We are sharing what we and our partners have been learning through reflection in our Looking Back, Moving Forward blog series. This series is part of our Reflection, Analysis, and Planning (RAP) Process, which the Foundation is engaging in as our Moving the Needle (MTN) 2.0 strategic plan draws to a close and we prepare for what comes next.
I recently gave a talk at the LISC National Leadership Conference in Houston, Texas, alongside community development leaders from across the country to inspire, motivate, and energize practitioners in the field–stories about people who are activists, advocates, and ambassadors for positive transformation in their communities. I shared a story about how Mississippi County, Arkansas, Economic Opportunity Commission (MCAEOC), led by a visionary man named Sam Scruggs, increased prosperity for residents committed to creating a brighter future for themselves.
To find out how this incredible story traveled all the way to the White House, watch my talk.
Do you know what Mississippi County, Arkansas, and Washington, DC, have in common? Believe it or not, a community leader from this small, rural county named Sam Scruggs is a White House insider. But more on that later.
Sam runs an agency called Mississippi County Arkansas Economic Opportunity Commission (MCAEOC). Its mission, like that of many other nonprofit agencies, is to alleviate poverty. And, like so many other economic opportunity commissions, MCAEOC helps families by offering early childhood programs, adult training, and education and housing services.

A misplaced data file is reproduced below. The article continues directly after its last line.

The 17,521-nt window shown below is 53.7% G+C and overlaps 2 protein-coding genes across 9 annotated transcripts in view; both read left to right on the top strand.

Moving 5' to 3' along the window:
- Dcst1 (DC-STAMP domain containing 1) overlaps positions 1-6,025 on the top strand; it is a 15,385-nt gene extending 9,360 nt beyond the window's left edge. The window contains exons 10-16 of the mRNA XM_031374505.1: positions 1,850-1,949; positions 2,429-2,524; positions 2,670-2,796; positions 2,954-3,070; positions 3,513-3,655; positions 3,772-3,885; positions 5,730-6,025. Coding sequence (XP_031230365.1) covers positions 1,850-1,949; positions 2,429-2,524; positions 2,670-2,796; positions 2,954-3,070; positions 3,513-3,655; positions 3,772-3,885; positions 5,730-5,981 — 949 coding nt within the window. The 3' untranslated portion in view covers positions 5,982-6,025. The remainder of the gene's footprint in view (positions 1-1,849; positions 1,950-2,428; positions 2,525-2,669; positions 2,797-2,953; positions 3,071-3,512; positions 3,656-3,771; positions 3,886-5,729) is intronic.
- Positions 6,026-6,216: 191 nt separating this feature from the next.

Keeping programs running well–with their various funding sources, rules, staff, and success metrics–is hard enough for any agency. But Sam recognizes that while all of his programs can meet their goals, and each has some meaningful success stories, they will not do enough to improve the lives of clients unless he takes a whole-family approach. Adults in MCAEOC's job training program improve, but their kids may not or their gains may only be short lived. Students lack out-of-school learning opportunities, and many go home every day to a household where parents are out of work and have no clear path to employment.
These problems exist against a backdrop of profound social and economic challenges in Mississippi County. Blytheville, the county’s largest city, ranks among the most dangerous cities in Arkansas. Racial and income inequality add to the already substantial tension in the community, which has a 25.5 percent poverty rate.
But Blytheville has significant assets, too: it is a principle supplier of steel to the rest of the country, and agribusiness is strong. I also argue that Blytheville’s people, and Sam Scruggs chief among them, are the city’s greatest assets of all.
Sam knows his community, and he is an innovator. He understands that if the lives of parents improve, then their kids will have a brighter future.
Together with parents and community leaders, MCAEOC is mapping out and implementing a two-generational strategy to address the needs of both vulnerable children and their parents with the goal of increasing parents' employment and education while improving the health and wellbeing of children and families.
And it’s working. So well, in fact, that the White House is listening to Sam and MCAEOC. Mississippi County is now a White House Rural Council Demonstration Site so national leaders in economic development can learn how Sam's organization is empowering people to take the reins of their future–in spite of the odds. And at the Winthrop Rockefeller Foundation, we’re proud to fund this visionary strategy.